By | Consumer Internet, Entrepreneurs, Venture Capital | 4 Comments

Check out Startupping where successful web entrepreneurs share some thoughts on what they did that was good and not so good.  (And thanks to Fred Wilson for the link.)

Picking out a couple of highlights:

Greg Linden, founder of Findory and previously of Amazon

Be cheap, but not too cheap. In retrospect, I think I have been too cheap running Findory. Budgeting is an exercise that has death by burning out at one extreme and death by resource starvation at another. Findory lived a long time with a very low burn rate, but has been starved of resources, slowing growth, restricting hiring, and limiting paths for expansion.

Wise words – I am all for saving money, but being too cheap can make everything take longer and suck all the fun out.

Mark Moore, founder of One True Media

I’m preaching to the choir here but the best decision a startup can make is to get the initial product out quickly, take feedback, and iterate rapidly. I understand that not all companies can work in this mode (some require longer time to create and iterate due to complexities around the product, etc) but the closer you can work to this methodology than the better chance you will have for success. In my experience, I have found that what you envision in your original business plan will not be true after six months. This is because you will understand the market better and have a better feel for what will really be successful after being in business for a while. So, get started as soon as possible by introducing your product to the market and then you can get to writing a “real business” plan that works and has been tested in the marketplace. For the entrepreneur who wants to be stealth for a year, I say good luck and make sure you have an extra year of funding.

This is exactly how I would operate if I was founding a start-up, and I enjoy his scepticism about stealth mode companies.  I just don’t see the point.

John Battelle – author of Search (which is an awesome book) and founder of Federated Media (amongst many other things)

Don’t skimp on hiring. Ever. I’ve hired folks who had the right resume, but I knew in my gut were not right for the culture of the business. I thought the skills/resume overshadowed the ability to work together as a team. They never do.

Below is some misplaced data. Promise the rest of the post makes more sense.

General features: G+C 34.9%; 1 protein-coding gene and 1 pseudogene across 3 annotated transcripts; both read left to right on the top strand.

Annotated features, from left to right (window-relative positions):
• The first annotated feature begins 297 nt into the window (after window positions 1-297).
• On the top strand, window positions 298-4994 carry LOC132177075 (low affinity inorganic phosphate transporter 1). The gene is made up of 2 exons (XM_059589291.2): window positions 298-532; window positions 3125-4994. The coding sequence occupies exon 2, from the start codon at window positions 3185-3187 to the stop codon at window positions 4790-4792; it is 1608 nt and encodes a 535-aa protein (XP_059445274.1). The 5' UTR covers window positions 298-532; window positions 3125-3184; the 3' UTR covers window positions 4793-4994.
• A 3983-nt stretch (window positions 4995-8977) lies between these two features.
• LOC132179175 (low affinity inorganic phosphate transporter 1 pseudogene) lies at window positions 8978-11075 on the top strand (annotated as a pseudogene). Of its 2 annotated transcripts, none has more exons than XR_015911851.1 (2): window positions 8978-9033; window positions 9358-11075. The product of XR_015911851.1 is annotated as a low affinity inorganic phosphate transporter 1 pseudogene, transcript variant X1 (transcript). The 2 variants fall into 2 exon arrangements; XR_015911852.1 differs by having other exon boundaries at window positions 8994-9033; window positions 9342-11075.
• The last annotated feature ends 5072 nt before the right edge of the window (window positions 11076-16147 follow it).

This is my favourite.  Hiring is a real challenge for small companies and there can be a lot of pressure to get bodies through the door as headcount (or lack of it) can be a real drag on growth – but you will be better off taking longer and getting the right person.  Every time.


Advertising on the BBC website

By | Advertising, Business models | 2 Comments

Critics are up in arms about BBC plans to put ads on their website when it is viewed from abroad. 

To me this is nuts.

The BBC is leaving money on the table if they don’t take ads and that money is yours and mine (for those of you that live in the UK at least).  If they get money from somewhere else presumably it can come off the licence fee.

I disagree with the both the arguments against putting ads on the site:

  1. People won’t trust the news if it has ads – only someone at the BBC could really believe that!  The overwhelming majority of news sites are commercially driven and we trust most of those to operate without bias.
  2. Putting ads on the site might weaken the Beeb’s hand when the license fee is next negotiated – good!  As we move to a long tail world the need for a public service broadcast starts to diminish, in my view.  Also – the notion that we somehow need a licence fee supported service more because it doesn’t put ads on its international site is seems a little absurd.

That’s my two cents.  There is a detailed post arguing against ads here.

More developments in DRM – music and video

By | Music, Video | 2 Comments

Regular readers will know that in my view there is a clear trend towards selling MP3 files with no copy protection – ie with no DRM.  Artists and record companies will hope to make back any revenue lost to piracy from increased merchandise and concert sales.  Independent record labels (admittedly those with the least to lose) have been coming round to this position, whilst the majors have been more resistant, although there have been some signs that there stance might soften.

The FT reported this morning that to soften opposition to its proposed acquisition of EMI, Warner has agreed to “fund a digital rights licensing platform for independent labels”.

IMHO this is a clear step backwards in the progression towards unprotected music.  I think they will find that what they are trying to do will be harder than pushing water uphill.

On the same day Viacom have cut a deal with Joost which shows they believe in their DRM platform and advertising plans.  This is an endorsement of P2P as the delivery method for broadband TV and maybe a step towards finding a DRM model that works for video.

As an aside I wonder if the delivery platform needs to be so tightly coupled with the service provider – this is the case with leading broadband TV players like Joost and Bablegum, but it doesn’t necessarily seem to be the best way forward.  Building a service on top of BitTorrent would be another option.